Application of thin film intumescent coatings for an aesthetic finish requires additional time and care over that required for non-aesthetic application. It is acknowledged that the skill of the applicator is a major factor in achieving an acceptable finish. Some applicators specialise in aesthetic application and it may be prudent to consult with the manufacturer for advice on this.

Providing aesthetic finishes to thin film intumescent coatings can be particularly difficult when using off-site application. It can, and has, been done but offers particular problems, mainly due to the fact that off-site applied coatings inevitably require some repair. It is difficult, but not of course impossible, to match the finish in areas that require repair with the finish in unaffected areas. The advice of the applicator should always be sought in these circumstances.

[top]Case Studies


  1. 1.0 1.1 BS 5950-8: 2003, Structural use of steelwork in buildings. Code of practice for fire resistant design. BSI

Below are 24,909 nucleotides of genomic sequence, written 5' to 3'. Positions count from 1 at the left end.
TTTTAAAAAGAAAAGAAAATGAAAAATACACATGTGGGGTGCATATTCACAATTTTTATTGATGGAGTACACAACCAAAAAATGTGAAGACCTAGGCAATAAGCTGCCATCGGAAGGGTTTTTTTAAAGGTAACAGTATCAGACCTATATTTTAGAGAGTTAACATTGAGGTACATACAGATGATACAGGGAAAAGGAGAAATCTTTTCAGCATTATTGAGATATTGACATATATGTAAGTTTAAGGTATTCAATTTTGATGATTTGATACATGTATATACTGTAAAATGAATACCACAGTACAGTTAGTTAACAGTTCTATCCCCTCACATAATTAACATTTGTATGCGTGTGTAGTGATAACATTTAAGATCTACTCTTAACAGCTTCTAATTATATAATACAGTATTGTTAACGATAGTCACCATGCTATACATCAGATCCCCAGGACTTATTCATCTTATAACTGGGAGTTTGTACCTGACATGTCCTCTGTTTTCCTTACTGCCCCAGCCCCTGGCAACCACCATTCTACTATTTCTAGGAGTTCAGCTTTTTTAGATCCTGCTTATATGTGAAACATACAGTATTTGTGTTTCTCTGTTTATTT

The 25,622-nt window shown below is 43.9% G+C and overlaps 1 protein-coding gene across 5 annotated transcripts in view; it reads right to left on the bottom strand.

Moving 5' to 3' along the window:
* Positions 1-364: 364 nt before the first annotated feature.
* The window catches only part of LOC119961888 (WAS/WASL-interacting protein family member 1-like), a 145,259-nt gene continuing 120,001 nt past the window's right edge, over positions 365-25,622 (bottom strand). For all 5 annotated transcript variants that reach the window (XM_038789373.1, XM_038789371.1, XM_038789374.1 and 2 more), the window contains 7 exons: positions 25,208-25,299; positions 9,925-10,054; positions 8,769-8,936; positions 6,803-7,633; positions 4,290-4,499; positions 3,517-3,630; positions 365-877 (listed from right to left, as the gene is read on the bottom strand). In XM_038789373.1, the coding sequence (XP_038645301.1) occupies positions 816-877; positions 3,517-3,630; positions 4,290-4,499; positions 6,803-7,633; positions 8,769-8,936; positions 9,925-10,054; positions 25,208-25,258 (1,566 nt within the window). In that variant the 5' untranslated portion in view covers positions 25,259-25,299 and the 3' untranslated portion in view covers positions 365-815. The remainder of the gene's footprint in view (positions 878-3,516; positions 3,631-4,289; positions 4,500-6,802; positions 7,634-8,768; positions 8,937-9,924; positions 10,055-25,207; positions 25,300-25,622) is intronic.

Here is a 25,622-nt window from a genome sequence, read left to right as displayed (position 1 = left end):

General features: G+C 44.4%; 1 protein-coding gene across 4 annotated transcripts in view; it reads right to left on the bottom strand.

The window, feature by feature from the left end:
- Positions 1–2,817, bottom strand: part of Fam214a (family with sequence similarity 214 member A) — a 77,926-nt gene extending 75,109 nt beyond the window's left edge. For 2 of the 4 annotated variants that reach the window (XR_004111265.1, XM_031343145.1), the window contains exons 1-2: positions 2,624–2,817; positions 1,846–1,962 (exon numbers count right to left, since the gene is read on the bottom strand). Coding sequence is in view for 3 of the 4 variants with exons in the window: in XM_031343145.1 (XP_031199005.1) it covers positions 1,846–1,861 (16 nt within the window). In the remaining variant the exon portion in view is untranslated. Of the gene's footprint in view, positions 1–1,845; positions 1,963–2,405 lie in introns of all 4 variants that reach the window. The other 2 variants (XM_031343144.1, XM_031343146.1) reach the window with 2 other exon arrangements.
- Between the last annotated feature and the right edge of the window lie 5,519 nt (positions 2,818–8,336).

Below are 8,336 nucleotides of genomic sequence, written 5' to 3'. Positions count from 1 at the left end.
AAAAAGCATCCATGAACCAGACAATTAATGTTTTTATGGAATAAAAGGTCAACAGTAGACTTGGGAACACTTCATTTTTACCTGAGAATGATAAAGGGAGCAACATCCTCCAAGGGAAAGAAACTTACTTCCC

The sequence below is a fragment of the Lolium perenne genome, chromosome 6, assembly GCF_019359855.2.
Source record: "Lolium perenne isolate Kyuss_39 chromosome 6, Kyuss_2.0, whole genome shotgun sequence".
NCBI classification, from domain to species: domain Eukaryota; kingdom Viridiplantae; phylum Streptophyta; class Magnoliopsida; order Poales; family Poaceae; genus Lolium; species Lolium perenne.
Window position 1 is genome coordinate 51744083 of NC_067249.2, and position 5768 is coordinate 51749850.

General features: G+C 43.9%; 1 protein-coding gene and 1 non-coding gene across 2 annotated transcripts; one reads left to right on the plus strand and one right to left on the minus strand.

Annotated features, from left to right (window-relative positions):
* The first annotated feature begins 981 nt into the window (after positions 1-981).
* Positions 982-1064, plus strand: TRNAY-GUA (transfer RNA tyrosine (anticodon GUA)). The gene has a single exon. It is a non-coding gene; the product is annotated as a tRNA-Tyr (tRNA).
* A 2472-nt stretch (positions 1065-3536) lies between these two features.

2. BS EN 1993-1-2. 2005, Eurocode 3. Design of steel structures. General rules. Structural fire design. BSI
  3. BS EN 1994-1-1:2004. Design of composite steel and concrete structures. General rules and rules for buildings BSI
  4. The performance in fire of concrete filled SHS columns protected by Intumescent paint. Edwards, M. 8th International Synposium on tubular structures. 26-28 August 1998. Singapore
  5. Association for Specialist Fire Protection Technical Guidance Document 16: 2010. Code of Practice for Off-site Applied Thin Film Intumescent Coatings


[top]See also